Sign up for our virtual Transforming Healthcare Together Conference to hear more stories about cross-sector partnership working during Covid. We’ll hear from some amazing speakers who will offer local, national and system perspectives.

‘There’s no expectation to learn everything at once which makes it much less nerve wracking’

Poppy Osman, a volunteer at East Sussex Healthcare NHS Trust:

‘My name is Poppy and I’m currently volunteering in the East Sussex Healthcare NHS Trust. At the moment I’m working in the Pathology department in my local hospital. I first decided to volunteer for the trust when the Coronavirus pandemic meant that there was a possibility that the NHS might be overwhelmed. I wanted to be able to do my bit to help in these uncertain times. I am in my first year of university studying biomedical science in Manchester. Volunteering has not only meant that I can contribute to the fight against Coronavirus, but it has also allowed me to gain experience of working in the NHS, a career path that I could potentially take in the future.

 

From volunteering in the NHS I have learnt many crucial skills which are useful in the workplace and in daily life. Working in the pathology department is often very fast paced as it is essential to get all the samples analysed on time. I have seen how communication is also key when discussing patient diagnosis. At times it can be hard and getting used to things as a new volunteer can be difficult but I have found from everyone I have worked with that if you are ever unsure, there are so many people willing to help you. There’s no expectation to learn everything at once which makes it much less nerve wracking.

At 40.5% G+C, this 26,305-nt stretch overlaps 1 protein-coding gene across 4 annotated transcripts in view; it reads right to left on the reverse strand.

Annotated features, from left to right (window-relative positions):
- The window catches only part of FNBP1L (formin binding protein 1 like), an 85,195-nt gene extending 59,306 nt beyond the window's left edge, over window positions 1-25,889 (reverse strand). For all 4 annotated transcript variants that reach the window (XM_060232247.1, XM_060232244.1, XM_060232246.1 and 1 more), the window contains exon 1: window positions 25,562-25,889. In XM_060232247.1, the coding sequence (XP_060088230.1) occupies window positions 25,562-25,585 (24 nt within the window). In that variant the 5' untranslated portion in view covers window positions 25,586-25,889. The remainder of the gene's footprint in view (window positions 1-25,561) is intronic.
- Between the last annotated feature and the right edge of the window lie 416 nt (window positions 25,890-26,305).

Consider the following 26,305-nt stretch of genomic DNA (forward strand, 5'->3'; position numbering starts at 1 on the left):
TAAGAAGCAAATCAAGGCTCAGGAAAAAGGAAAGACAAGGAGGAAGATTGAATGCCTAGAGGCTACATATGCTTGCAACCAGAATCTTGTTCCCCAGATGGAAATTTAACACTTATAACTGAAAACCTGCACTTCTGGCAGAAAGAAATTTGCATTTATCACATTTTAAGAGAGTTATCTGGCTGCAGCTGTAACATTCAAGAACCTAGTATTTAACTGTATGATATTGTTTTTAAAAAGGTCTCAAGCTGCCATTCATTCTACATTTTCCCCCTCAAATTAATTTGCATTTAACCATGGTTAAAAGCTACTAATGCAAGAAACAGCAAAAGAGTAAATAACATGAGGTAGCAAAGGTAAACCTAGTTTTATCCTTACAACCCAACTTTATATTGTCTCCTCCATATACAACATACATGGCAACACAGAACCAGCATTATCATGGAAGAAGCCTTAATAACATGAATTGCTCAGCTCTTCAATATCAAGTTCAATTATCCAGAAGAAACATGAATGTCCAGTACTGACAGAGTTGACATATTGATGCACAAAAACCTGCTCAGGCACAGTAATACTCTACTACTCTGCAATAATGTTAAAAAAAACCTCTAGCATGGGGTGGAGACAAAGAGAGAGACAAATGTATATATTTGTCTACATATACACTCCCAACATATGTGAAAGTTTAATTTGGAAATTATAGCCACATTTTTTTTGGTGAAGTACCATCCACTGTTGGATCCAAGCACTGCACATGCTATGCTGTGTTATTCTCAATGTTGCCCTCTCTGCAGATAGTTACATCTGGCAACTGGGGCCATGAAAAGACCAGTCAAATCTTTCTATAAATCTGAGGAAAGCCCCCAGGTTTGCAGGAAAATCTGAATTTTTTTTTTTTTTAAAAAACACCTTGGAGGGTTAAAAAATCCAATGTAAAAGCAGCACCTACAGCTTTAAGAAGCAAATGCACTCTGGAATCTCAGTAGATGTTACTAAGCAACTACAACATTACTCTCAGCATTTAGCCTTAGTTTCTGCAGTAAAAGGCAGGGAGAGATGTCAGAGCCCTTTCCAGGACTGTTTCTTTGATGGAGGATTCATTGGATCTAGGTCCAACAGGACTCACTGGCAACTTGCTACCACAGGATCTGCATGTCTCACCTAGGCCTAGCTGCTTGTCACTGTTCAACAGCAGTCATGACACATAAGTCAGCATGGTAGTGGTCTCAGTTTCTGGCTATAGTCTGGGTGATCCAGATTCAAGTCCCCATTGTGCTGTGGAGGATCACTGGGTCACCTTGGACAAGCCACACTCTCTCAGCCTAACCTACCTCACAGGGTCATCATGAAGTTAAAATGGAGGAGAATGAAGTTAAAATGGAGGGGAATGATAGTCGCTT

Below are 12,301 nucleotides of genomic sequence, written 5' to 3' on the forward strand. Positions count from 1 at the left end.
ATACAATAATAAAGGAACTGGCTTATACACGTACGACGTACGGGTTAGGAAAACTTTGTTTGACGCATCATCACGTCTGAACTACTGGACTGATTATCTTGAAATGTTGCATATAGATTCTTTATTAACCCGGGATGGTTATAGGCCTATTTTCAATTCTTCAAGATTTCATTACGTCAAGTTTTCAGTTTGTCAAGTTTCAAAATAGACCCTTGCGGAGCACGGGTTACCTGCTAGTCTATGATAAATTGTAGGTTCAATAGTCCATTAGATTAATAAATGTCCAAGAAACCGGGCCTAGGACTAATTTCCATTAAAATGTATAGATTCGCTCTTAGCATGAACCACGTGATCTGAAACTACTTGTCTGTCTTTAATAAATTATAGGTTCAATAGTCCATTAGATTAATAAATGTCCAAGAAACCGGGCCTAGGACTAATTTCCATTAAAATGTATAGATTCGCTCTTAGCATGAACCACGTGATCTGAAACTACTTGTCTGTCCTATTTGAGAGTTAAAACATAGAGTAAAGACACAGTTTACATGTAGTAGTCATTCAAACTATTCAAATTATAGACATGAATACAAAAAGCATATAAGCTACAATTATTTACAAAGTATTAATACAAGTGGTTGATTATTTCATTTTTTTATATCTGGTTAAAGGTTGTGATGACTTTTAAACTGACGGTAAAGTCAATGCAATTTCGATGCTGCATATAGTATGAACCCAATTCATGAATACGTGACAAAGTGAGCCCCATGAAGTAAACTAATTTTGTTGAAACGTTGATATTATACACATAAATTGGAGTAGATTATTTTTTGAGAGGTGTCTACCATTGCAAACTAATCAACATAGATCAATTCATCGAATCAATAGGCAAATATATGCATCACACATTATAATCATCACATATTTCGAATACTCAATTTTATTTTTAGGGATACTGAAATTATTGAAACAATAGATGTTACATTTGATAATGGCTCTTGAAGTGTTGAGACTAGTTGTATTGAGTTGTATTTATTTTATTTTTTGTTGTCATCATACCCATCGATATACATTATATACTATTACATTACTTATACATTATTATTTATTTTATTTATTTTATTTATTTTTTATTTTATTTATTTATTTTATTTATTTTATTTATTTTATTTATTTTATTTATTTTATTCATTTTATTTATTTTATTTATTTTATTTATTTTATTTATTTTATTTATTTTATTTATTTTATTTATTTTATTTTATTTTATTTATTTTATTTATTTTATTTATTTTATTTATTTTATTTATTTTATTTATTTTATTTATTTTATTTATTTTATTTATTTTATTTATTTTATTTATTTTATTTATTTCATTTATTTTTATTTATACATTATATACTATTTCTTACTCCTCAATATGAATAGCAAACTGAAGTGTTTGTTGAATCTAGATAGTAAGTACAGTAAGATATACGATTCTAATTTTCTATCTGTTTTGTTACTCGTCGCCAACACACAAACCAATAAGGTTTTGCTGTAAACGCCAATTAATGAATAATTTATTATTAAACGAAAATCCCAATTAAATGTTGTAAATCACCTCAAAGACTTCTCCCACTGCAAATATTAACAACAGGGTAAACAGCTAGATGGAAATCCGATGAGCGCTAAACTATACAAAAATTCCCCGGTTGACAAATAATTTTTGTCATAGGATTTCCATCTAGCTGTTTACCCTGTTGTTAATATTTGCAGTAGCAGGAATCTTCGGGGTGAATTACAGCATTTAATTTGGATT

My favourite moment about volunteering so far has been having the opportunity to work with and shadow the biomedical scientists in the laboratory. As biomedical science is the degree I am studying at university, having this opportunity to volunteer is not only a great experience but also something that I find really interesting and enjoyable. I’ve been able to have hands-on experience with organising samples to be sent off to hospitals in London, I have learnt how to start the process of analysing the urgent samples that come in from the hospital wards and also how to use the system to log the samples when they come into pathology reception.

 

From having this experience, I have improved so many skills including time management to ensure that samples that come into pathology reception are given to the lab as soon as possible. This is really important not only to ensure that there aren’t delays in the patients getting their results but also to ensure that the tests can be done on the sample before it becomes unsuitable for testing. Working in a hospital environment has also meant that I now have experience in a workplace which is different to one a university has to offer. As a young person it is often difficult to get opportunities to gain experience without having specialised training. It is so important that opportunities like this are more widely available to young people as it gives us the best start to our career as we become the scientists, doctors, nurses and teachers of tomorrow.’

You can find resources for setting up youth volunteering in your hospital here. They have been collated from 30 NHS Trusts and their respective charities, who have been welcoming young volunteers since early 2018.